Essentially estate cars are hatchbacks and just like them they come in all sizes. They cover everything from models as small as the Skoda Fabia right up to relative behemoths like the Volvo V90 and the Mercedes E Class. The attraction of an estate car is pretty easy to sum up – space.
Pros: Great for families and available in a wide range of sizes.
Cons: Dearer to buy and run than a basic saloon or hatchback.
If space and versatility are your absolute priority then an MPV (Multi Purpose Vehicle) may be the answer to your prayers. Back in the day these used to be called people carriers but nowadays they do much much more than that. What makes them MPVs is the wide range of possible layouts inside. While the precise details vary from car to car you can expect a seat that slides, tumble, fold and may even disappear into the floor. Generally speaking MPVs also have a slightly higher diving seat position and this can make the driver feel a little more confident on the road.
However, there are a few myths to bust. First of all, not all MPVs are 7-seaters. Instead, just think of an MPV as a cars that makes the most of what space it has on offer. You can apply this principle to a 5-seater just as much as you can to a 7-seater. Secondly, MPVs aren’t always “big” cars. For example, the Citroen C3 Picasso is a genuine MPV but it’s not much bigger than the regular Citroen C3. Even the very biggest MPVs, like the Ford Galaxy, are actually no longer than a Mondeo estate. Finally, not all MPVs look like boxes on wheels. In fact, some are genuinely sleeks and stylish. That said, if you really can’t cope with the look of an MPV then the good news is that many of the seat folding tricks are available in other sizes of car.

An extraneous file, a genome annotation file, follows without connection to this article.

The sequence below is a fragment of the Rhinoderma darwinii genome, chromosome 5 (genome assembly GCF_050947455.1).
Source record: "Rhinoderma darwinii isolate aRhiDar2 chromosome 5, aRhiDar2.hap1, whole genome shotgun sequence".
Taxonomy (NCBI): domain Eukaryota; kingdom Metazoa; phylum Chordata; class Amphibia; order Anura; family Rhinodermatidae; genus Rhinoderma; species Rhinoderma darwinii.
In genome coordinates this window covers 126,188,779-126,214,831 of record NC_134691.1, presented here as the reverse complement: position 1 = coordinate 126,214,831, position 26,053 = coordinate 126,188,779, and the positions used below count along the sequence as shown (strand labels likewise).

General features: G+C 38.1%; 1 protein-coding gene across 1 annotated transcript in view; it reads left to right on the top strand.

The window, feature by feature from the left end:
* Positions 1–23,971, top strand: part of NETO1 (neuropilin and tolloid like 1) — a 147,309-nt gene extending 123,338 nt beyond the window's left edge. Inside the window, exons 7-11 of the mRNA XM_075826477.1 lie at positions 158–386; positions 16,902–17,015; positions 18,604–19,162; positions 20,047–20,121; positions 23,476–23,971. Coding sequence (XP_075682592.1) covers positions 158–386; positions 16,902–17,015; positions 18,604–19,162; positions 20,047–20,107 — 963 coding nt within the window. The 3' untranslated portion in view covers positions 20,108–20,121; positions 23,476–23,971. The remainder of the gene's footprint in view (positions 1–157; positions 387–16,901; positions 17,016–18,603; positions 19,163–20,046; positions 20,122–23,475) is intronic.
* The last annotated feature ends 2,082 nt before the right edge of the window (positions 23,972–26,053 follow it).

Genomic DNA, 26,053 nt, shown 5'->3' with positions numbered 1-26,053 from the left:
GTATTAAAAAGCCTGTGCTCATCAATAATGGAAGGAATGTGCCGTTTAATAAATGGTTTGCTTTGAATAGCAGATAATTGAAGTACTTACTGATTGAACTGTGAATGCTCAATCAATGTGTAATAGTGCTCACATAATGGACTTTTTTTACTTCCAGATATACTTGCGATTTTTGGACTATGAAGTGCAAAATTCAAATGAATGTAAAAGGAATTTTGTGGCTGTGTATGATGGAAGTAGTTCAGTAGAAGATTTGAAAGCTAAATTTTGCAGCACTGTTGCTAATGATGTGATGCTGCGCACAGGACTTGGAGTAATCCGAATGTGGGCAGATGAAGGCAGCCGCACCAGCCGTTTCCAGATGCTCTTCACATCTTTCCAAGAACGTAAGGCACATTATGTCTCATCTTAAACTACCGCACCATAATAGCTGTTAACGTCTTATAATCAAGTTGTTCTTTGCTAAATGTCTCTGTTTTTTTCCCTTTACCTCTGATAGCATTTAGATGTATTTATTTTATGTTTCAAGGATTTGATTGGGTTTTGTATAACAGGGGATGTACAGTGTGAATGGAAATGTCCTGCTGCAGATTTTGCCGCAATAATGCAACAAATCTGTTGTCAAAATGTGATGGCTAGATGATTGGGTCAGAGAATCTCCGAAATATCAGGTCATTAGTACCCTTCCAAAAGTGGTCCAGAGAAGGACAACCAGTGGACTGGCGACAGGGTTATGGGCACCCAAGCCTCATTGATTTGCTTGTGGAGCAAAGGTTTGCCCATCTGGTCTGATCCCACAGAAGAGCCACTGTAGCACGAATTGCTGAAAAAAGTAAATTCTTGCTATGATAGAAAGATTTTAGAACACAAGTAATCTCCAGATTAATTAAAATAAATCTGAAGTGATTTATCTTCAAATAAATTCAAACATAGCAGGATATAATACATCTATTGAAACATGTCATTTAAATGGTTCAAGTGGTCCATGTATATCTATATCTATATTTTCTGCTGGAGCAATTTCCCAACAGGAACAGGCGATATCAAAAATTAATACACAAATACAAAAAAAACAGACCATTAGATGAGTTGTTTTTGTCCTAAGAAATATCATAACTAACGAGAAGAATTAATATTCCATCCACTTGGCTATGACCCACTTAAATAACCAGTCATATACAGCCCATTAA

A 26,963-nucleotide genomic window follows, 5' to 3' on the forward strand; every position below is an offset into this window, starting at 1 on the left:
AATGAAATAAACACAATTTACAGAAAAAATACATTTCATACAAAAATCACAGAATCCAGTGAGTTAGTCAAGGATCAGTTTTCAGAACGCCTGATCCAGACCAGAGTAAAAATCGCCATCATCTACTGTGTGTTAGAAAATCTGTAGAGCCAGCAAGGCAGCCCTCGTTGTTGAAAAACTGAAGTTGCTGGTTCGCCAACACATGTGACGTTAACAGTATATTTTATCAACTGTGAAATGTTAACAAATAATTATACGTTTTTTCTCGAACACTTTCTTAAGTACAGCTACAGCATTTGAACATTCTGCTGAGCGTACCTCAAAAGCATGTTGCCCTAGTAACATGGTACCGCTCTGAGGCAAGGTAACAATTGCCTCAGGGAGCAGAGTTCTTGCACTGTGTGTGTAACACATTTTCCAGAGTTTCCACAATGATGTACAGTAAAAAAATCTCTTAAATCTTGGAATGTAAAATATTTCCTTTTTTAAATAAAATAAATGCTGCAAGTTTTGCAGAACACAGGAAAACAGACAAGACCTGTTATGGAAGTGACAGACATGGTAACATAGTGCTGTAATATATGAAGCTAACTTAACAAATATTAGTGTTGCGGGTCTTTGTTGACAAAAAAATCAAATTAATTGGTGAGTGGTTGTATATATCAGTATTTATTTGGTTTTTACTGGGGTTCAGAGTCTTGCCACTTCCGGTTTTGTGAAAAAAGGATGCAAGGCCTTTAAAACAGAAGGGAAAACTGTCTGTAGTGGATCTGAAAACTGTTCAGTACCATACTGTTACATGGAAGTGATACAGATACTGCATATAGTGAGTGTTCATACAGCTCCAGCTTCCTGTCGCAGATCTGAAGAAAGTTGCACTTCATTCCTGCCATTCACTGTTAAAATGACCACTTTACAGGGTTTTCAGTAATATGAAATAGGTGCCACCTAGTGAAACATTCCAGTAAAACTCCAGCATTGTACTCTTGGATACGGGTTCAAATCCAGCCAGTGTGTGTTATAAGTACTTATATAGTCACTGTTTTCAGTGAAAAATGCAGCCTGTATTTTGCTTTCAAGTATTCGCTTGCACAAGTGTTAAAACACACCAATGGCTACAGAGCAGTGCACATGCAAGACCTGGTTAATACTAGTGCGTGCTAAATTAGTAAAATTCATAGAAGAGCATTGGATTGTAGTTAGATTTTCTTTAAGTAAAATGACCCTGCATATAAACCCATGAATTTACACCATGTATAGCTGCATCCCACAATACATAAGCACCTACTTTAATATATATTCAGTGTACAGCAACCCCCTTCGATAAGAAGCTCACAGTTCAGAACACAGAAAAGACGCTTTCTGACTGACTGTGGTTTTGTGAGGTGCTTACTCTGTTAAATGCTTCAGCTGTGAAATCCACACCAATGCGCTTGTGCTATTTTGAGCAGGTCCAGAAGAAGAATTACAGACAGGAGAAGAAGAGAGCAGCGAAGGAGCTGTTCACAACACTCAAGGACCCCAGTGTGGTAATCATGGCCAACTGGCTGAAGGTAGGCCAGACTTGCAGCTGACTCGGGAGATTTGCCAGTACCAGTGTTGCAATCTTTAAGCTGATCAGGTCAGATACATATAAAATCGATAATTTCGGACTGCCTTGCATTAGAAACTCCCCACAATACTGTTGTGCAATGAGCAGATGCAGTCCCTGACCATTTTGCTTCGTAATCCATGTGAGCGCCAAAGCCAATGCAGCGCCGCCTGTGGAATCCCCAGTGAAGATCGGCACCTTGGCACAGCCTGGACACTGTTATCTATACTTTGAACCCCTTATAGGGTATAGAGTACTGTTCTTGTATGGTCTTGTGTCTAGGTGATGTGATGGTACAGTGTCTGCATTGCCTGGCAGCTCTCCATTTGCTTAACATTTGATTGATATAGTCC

Pros: The ultimate in versatility with lots of seating permutations. Generally higher seating position.
Cons: Some look like boxes on wheels and size may be off-putting.
SUV stands for Sports Utility Vehicle. Many people may call these 4x4s or off-roaders and while this is understandable not all of these cars have 4-wheel-drive and many aren’t designed to go off road at all. Like several other body styles SUVs come in all sizes ranging from relative tiddlers like the Vauxhall Mokka up through to the Mazda CX5 and on to giants like the Range Rover. What these cars do have in common is that they sit just that little bit higher off the ground and generally have a chunkier appearance to their body. For many people that rugged style alone will be enough to attract them. The extra height isn’t just about looking good, it can actually help people get in and out of the car because they don’t have to drop down so low to get into their seat.